Why Hire a Trucking Attorney?
Wrecks involving tractor trailers, semis, big rigs, 18 wheelers, and other commercial vehicles often cause severe injury or death. A fully loaded tractor trailer is massive, weighing up to 80,000 pounds. The energy contained in these huge vehicles travelling at 70+ mph is enormous. They are slow to accelerate, slow to decelerate, and they require extra time and space to change lanes, to complete turns, to clear intersections, and to maneuver. Trucking cases are different and require a higher level of expertise, commitment and resources to handle. Very few lawyers have the necessary experience, ability and resources to properly handle these cases.
In addition to the obvious differences between a tractor trailer and a passenger car, here are some of the other factors that make truck wreck cases very different from the typical car wreck case:
- Commercial drivers are supposed to be screened, qualified and professionally trained;
- Different laws apply, including the Federal Motor Carrier Safety Regulations;
- The cases are aggressively investigated and defended by trucking companies and their lawyers;
- Insurance coverage requirements are different and there may be complicated multiple layers of coverage;
- Much more is at stake than in the typical car wreck case.
Trucking companies often have rapid response teams already enroute to the scene of a wreck while the injury victims are being evaluated in the emergency room at the nearest trauma center. Those teams often include defense lawyers, as well as investigators who are collecting evidence, taking photos, interviewing witnesses and downloading data from the truck’s black box.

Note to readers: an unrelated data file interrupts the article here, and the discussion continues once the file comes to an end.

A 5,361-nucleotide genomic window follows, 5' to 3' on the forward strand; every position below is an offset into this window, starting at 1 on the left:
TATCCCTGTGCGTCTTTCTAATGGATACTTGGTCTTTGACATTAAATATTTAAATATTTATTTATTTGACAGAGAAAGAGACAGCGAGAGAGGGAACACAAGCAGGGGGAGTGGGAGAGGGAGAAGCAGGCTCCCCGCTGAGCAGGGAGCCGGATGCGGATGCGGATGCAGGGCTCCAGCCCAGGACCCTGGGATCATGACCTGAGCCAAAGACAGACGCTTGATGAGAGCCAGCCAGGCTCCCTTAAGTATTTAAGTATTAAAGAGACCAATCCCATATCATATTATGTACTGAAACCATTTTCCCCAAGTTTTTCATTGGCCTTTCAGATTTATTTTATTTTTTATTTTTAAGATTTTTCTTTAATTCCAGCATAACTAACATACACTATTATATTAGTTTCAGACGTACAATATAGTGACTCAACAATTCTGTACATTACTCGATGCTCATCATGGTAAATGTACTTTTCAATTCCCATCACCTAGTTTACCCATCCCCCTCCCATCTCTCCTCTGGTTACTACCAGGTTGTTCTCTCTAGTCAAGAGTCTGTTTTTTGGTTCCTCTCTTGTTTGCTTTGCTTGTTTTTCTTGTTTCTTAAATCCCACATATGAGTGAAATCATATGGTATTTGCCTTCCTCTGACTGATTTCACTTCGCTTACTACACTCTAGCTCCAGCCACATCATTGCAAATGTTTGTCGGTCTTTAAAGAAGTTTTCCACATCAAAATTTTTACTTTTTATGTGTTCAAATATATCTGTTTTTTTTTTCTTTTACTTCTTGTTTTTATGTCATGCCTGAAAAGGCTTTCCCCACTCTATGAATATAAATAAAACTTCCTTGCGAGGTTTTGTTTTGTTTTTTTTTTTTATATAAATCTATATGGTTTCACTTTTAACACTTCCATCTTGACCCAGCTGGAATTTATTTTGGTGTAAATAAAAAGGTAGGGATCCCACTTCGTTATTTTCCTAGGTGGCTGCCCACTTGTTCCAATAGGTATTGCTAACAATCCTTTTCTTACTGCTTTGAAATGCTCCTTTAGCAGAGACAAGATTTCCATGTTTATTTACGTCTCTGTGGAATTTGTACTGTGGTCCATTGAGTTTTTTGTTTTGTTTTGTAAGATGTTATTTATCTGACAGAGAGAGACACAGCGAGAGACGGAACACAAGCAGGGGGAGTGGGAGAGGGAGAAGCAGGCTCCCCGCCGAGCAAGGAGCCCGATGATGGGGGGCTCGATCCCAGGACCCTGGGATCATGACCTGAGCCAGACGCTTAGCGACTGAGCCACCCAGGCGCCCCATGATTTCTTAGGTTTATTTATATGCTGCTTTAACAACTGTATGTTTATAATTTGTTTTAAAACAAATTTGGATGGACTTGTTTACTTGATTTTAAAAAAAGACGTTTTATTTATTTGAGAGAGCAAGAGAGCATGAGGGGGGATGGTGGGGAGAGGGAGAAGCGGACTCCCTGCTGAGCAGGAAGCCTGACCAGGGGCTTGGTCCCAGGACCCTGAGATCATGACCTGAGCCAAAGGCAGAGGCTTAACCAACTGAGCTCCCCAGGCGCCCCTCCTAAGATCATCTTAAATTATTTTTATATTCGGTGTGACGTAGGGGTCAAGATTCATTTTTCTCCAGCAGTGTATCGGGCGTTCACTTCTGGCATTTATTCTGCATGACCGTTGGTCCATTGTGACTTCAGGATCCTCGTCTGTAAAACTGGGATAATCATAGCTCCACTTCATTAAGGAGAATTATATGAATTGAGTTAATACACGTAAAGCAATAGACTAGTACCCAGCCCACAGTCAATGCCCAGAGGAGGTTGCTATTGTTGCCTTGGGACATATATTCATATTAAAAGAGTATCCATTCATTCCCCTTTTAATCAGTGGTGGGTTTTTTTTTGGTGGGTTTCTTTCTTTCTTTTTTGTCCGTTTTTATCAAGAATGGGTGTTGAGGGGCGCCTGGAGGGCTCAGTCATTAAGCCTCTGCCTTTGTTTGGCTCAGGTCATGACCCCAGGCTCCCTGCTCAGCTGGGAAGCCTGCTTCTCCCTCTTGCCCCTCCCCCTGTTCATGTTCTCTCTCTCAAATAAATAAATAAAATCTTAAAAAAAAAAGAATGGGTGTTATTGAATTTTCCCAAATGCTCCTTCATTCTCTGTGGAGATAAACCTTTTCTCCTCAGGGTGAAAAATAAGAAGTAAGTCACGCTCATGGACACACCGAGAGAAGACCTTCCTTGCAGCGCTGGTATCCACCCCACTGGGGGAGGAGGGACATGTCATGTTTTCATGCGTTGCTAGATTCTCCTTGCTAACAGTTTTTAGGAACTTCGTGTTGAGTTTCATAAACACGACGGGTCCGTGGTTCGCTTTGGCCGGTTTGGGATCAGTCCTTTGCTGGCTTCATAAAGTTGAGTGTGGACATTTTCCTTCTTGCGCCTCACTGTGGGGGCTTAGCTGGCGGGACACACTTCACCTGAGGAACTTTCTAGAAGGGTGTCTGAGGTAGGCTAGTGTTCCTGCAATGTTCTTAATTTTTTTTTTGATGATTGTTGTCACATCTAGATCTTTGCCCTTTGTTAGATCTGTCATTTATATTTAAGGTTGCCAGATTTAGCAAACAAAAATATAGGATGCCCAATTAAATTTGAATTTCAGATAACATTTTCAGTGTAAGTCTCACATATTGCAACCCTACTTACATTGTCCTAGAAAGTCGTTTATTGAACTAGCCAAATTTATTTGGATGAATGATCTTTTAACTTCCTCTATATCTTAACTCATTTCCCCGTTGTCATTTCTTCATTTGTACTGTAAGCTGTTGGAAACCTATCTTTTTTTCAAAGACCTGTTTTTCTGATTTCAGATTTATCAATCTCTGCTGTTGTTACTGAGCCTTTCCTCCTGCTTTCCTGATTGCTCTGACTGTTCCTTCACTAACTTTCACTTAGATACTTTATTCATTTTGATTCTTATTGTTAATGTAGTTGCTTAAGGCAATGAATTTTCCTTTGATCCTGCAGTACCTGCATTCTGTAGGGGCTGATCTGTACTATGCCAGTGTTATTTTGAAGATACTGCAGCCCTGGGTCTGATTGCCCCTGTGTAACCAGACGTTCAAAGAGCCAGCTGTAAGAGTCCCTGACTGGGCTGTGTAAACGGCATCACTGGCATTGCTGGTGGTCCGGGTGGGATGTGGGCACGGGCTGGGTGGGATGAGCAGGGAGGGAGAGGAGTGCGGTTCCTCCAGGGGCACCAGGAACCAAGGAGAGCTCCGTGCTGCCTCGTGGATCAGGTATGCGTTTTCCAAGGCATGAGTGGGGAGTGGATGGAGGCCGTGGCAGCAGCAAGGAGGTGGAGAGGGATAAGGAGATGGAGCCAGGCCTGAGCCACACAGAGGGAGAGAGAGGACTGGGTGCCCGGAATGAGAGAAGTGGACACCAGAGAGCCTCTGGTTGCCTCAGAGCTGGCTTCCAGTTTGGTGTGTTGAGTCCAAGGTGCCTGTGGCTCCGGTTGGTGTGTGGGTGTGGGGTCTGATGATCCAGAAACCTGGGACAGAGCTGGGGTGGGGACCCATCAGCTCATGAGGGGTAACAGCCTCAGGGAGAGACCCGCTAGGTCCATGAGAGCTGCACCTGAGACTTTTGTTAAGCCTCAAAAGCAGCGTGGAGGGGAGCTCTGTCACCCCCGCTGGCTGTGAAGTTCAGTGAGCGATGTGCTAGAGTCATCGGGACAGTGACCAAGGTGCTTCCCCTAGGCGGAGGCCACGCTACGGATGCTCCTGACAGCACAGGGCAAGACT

Lawyers for the victim and/or his/her family have to respond quickly, as well, acting swiftly to prevent spoliation or loss of critical evidence, including securing and inspecting the victim’s vehicle, downloading data from the ECM, demanding the data downloads from the tractor trailer, arranging for inspection of the tractor trailer, photographing the scene, and obtaining 911 calls, post-accident vehicle inspections and other official records, as well as interviewing witnesses and securing cooperation of law enforcement personnel. In many cases, an accident reconstruction expert needs to be retained early in the process to inspect vehicles and interpret the data.
Working knowledge of and experience with the Federal Motor Carrier Safety Regulations (FMCSR) are critical. Was the truck driver properly trained to deal with speed, space management and hazardous conditions? Was the truck driver fatigued, distracted or under the influence of drugs or alcohol? Was the cargo properly secured? Did the trailer meet the minimum standards of FMCSR?
A commercial truck driver can and should be held to a higher standard of care than the driver of an ordinary passenger car or pickup truck. For instance, FMCSR § 392.14, requires a commercial driver to exercise extreme caution and to reduce speed when hazardous conditions, such as those caused by snow, ice, sleet, fog, mist, rain, dust, or smoke, adversely affect visibility or traction. And, FMCSR § 392.3 prohibits the operation of a commercial motor vehicle while the driver’s ability or alertness is impaired, or so likely to become impaired, due to fatigue, illness, or any other cause, so as to make it unsafe for him/her to operate the tractor trailer.
What is a Trucking Attorney?
In the United States, any licensed attorney is authorized to represent a person in a case arising in the state where the attorney practices. However, you would not ask your family doctor to perform brain surgery on yourself or a family member, and you should not expect your “family” lawyer, or the lawyer who prepared your will or handled your divorce, to have the level of expertise and experience required for a complex trucking lawsuit. A trucking attorney is an experienced trial lawyer who focuses on serious and complex cases involving tractor trailers and other commercial vehicles, and has the credentials and track record to back it up.